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I am trying to install debain 9 and have a question about partitioning. I install Debian via uefi and use software RAID which distributes my root filesystem and swap partitions to my hard disks. However, I don't know if I have to create an efi partition or a biosgrub partition. As far as I know, the efi partition contains the biosgrub data. However, the Debian website says that it is not yet possible to distribute an efi partition with RAID on several disks. So do I have to create an efi partition on all 3 disks? And what if a hard disk fails, is one of the other 2 efi partitions used? And do I have to activate "boot flag" on the efi partitions?

  • AFAIK it's not solved yet indeed (I've implemented UEFI support in ALT Linux and we've got a corresponding bugreport as well); the manual scheme will require manual sync when your /boot/efi contents change (that's at least when grub gets updated); maybe consider a separate SATA DOM or even USB Flash for your /boot and RAIDing down everything else starting with root partition. – Michael Shigorin Jan 21 '18 at 14:32
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Do I have to create an efi partition on all 3 disks?

No, you can simply create the EFI partition on one of the disks.

However, this may impact how well RAID can utilize you hard disks because in some RAID configurations storage is allocated in equal amounts on each disk. In such a case, the amount of space utilized by the EFI partition will not be utilized in the other disks.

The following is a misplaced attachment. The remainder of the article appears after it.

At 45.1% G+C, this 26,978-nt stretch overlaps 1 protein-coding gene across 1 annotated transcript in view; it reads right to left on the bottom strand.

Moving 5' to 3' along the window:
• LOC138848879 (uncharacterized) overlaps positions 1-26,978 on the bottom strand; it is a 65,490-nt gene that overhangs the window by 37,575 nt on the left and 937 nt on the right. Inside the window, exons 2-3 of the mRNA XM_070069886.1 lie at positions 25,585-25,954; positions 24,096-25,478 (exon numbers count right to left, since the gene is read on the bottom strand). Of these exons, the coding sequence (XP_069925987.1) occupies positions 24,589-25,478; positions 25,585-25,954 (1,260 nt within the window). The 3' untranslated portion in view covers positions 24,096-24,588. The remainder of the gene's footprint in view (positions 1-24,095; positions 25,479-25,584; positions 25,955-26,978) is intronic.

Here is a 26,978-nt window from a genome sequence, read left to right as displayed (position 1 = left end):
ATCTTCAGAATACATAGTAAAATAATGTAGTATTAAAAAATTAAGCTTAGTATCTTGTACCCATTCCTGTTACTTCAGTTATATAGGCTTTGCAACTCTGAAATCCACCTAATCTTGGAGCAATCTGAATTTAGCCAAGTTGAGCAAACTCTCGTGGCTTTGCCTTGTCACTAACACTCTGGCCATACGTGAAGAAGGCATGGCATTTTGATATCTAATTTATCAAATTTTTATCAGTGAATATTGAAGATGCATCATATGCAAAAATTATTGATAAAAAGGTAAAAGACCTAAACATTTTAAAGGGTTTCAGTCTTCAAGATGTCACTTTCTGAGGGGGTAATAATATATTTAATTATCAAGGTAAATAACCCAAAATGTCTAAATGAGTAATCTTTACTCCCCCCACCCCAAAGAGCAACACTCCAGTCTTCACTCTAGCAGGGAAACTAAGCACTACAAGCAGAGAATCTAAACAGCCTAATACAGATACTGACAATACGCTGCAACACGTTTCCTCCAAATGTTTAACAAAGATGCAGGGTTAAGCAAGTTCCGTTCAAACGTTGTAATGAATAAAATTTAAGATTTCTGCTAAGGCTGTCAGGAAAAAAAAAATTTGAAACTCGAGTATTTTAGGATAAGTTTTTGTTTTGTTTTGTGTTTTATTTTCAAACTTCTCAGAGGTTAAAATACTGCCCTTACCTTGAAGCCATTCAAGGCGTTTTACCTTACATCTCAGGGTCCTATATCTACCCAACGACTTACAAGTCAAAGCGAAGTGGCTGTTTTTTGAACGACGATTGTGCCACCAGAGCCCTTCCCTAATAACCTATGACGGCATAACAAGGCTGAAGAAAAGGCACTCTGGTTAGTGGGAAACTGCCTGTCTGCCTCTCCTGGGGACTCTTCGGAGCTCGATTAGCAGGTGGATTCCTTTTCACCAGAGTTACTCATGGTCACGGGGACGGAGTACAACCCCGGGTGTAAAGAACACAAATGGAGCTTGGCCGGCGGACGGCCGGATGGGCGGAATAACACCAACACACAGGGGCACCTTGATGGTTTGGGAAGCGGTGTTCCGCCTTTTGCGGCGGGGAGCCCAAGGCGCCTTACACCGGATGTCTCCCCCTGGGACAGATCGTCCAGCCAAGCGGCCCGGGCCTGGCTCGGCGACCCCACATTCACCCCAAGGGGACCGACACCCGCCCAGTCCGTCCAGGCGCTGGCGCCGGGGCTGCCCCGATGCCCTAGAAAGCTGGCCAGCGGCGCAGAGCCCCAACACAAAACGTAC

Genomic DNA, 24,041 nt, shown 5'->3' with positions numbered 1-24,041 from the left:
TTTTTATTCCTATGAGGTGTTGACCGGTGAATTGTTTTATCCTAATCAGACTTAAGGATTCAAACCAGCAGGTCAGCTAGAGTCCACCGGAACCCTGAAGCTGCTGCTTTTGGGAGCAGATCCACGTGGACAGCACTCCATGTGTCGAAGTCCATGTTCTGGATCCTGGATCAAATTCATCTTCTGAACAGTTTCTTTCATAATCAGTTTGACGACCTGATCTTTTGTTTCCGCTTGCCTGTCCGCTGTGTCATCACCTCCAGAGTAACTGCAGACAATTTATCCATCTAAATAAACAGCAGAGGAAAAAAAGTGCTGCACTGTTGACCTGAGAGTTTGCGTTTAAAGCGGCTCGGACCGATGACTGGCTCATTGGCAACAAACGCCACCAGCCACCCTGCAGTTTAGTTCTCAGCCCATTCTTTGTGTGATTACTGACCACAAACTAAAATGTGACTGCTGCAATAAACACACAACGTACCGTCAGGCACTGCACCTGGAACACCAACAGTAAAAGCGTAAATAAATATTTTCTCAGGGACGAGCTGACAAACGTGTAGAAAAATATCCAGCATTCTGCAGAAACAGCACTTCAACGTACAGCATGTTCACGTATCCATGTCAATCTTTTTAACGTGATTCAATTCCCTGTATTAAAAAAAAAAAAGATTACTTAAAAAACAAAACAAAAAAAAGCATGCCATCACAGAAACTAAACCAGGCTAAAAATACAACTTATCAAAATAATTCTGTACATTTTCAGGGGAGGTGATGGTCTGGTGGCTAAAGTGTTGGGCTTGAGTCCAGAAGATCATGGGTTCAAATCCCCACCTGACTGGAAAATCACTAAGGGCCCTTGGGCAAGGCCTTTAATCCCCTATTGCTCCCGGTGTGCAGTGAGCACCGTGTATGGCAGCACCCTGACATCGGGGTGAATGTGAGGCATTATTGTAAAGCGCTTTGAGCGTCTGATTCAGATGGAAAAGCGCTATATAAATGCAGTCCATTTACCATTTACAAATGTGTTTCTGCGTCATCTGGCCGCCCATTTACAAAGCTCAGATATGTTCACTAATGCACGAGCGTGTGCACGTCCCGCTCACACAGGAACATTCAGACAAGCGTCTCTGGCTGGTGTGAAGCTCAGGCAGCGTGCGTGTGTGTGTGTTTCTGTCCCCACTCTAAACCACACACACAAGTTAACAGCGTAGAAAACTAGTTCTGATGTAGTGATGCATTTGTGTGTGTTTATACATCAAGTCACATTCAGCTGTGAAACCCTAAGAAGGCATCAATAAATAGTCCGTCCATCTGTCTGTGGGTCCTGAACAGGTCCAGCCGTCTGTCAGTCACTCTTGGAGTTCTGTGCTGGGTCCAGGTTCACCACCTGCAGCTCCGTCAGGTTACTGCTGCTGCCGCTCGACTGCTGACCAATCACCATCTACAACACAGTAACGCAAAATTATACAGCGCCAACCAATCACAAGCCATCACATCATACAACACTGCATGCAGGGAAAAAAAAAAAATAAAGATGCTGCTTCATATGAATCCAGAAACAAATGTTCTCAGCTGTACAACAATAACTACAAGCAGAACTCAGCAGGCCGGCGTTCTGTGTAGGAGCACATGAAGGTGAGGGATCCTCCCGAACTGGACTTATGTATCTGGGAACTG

An alternative is to add a disk only for EFI, or for EFI and non-RAID partitions.

If a hard disk fails, is one of the other 2 EFI partitions used?

I don't know.

And do I have to activate "boot flag" on the EFI partitions?

No, the EFI partition is marked as such by the partition type ef00, not by the boot flag.

  • Erm, if partitioning is identical and it's Linux MD RAID I don't see any potential for performance impact. ...PS: ah, you meant the different partitioning indeed; well doing it symmetrical just makes sense anyways. – Michael Shigorin Jan 21 '18 at 14:29
  • I don't see anything that would stop three distinct copies of grub sitting on three separate ESPs from working but that's not supported by distro kernel/grub update scripts anywhere AFAIK, maintaining those (with e.g. "debian1/debian2/debian3" NVRAM records) will take some manual labour. – Michael Shigorin Jan 21 '18 at 14:36
  • Correct. I suspect having an ESP on each drive would work in the sense the system would boot, but I don't know of a distro which supports keeping multiple boot partitions up-to-date. One hack is to write a script which treats one of the ESPs as a master and uses rsync to keep the other ESP filesystems up to date. A systemd timer can be used to run the script, or it can be executed manually after each OS update. As for the NVRAM records, maybe something can be done with efibootmgr. – Emmanuel Rosa Jan 21 '18 at 15:09

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